What is NEM 2.0?
NEM or Net Energy Metering is the term for the billing arrangement where customers with solar panels get credit for their systems excess energy. Utility company’s had to reimburse solar customers at full retail rates for the excess power their solar panels produced. NEM allows residential, commercial, and agricultural customers to install and interconnect a renewable generator, most often solar/photovoltaic (PV), sized to meet their annual load, and receive credits to offset the costs of their energy usage. Understandably, some homeowners may be confused about whether installing solar is still financially beneficial. Atlantic Key Energy helps clear up the confusion and guide you through your decision-making process as you evaluate your energy options with 6 facts about Net Energy Metering 2.0.
Here are the 6 Facts About Net Energy Metering 2.0. For a NEM 2.0 customer, energy credits and NBC’s are calculating separately. When they purchase from the grid, they are billing at the energy rate plus the NBC rate, but when exported to the network, they compensate at only the energy price. For residential NEM 2.0 consumers, NBC’s are assessing on the hourly net energy consumption. How NEM 2.0 customers are billed to determine a customer’s energy bill as a lot of charges that fills over time as they consume power from the grid. For solar consumers with net metering, you can imagine this bucket as having a drain; when they supply excess solar energy onto the network, they offset some charges, and the billable cost decreases.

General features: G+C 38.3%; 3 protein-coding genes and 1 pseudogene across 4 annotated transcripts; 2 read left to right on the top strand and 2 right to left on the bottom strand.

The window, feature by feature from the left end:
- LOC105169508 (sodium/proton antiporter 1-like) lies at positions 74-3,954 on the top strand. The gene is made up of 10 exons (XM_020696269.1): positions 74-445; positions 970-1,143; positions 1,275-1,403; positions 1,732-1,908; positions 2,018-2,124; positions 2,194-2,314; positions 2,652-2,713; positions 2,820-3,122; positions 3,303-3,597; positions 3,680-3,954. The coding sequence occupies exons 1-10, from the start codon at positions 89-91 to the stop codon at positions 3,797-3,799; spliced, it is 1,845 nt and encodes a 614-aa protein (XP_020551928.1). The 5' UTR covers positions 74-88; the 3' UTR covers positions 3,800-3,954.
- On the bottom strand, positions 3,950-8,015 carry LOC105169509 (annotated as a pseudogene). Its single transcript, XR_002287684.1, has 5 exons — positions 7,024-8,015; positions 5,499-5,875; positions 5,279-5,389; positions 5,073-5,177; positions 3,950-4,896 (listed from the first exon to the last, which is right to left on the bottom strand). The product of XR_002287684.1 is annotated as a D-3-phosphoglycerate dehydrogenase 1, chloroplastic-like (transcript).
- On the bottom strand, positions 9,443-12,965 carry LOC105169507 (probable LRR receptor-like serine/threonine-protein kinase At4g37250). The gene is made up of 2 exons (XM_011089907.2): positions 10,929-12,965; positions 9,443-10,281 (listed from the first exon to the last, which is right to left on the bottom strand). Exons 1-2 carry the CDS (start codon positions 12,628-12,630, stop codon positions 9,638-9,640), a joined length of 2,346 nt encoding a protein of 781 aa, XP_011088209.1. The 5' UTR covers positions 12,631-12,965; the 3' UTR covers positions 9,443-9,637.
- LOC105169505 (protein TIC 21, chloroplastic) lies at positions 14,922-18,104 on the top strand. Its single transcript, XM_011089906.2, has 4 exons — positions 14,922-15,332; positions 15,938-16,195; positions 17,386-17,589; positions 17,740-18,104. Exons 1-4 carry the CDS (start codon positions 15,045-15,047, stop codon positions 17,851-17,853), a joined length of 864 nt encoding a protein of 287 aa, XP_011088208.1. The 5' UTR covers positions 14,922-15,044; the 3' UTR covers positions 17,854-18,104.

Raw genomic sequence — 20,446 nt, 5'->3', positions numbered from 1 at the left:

Better Understanding Costs Associated With NEM 2.0
For NEM 2.0 consumers, although the cost of energy they consume from the grid is the same, it is divided into two buckets of charges: energy costs and NBC’s. The power charge bucket still has a drain, acknowledging them to offset their costs with solar energy production. The NBC bucket, however, does not. For each kilowatt-hour of energy they consume, 2-3 cents of charges are adding to the NBC bucket, and these charges can’t be offsetting. At the end of the billing time, the NEM 2.0 customer’s total bill will be the sum of the fees in both buckets.
NEM 2.0 extends the capability for solar PV projects connected to the grid; without NEM 2.0, new customers would not be suitable to get market-rate for energy sent to the network. The main difference from NEM 1.0 to NEM 2.0 is that a small part of the electric bill cannot be reversible by excess production. This component of the total rate refers to as “non-by-passable charges,” no maximum system size, There is no maximum generator size for NEM 2.0 accounts. However, accounts larger than 1.0 MW will be required to pay for full interconnection and facilities upgrade costs. NEM 1.0 NEM 2.0, and non-NEM consumers on the same rate schedule payment have the same amount of electricity consumed from the network. Customers receive slightly less compensation than NEM 1.0 customers for energy exported to the system. NEM 2.0 conserves most of the value of exporting electricity to the grid while maintaining state programs revenue.
Learn How Net Energy Metering Can Save You Money and Offset Your Electric Bill
A strong understanding of 6 Facts about how NEM 2.0 functions will allow you to accurately communicate the savings your customers will notice from solar—and address any concerns or misconceptions. Having reached higher renewable energy levels than other states, California is pioneering policy approaches that may inform how other countries address solar compensation in the future. You do not have to replace when and how you utilize electricity to help you save money when you purchase solar, but you can maximize your savings with some small changes. Administering high energy consumption appliances during off-peak times can make a big difference in your electric bill. Learn more today about how Net Energy Metering can save you money and offset your electric bill.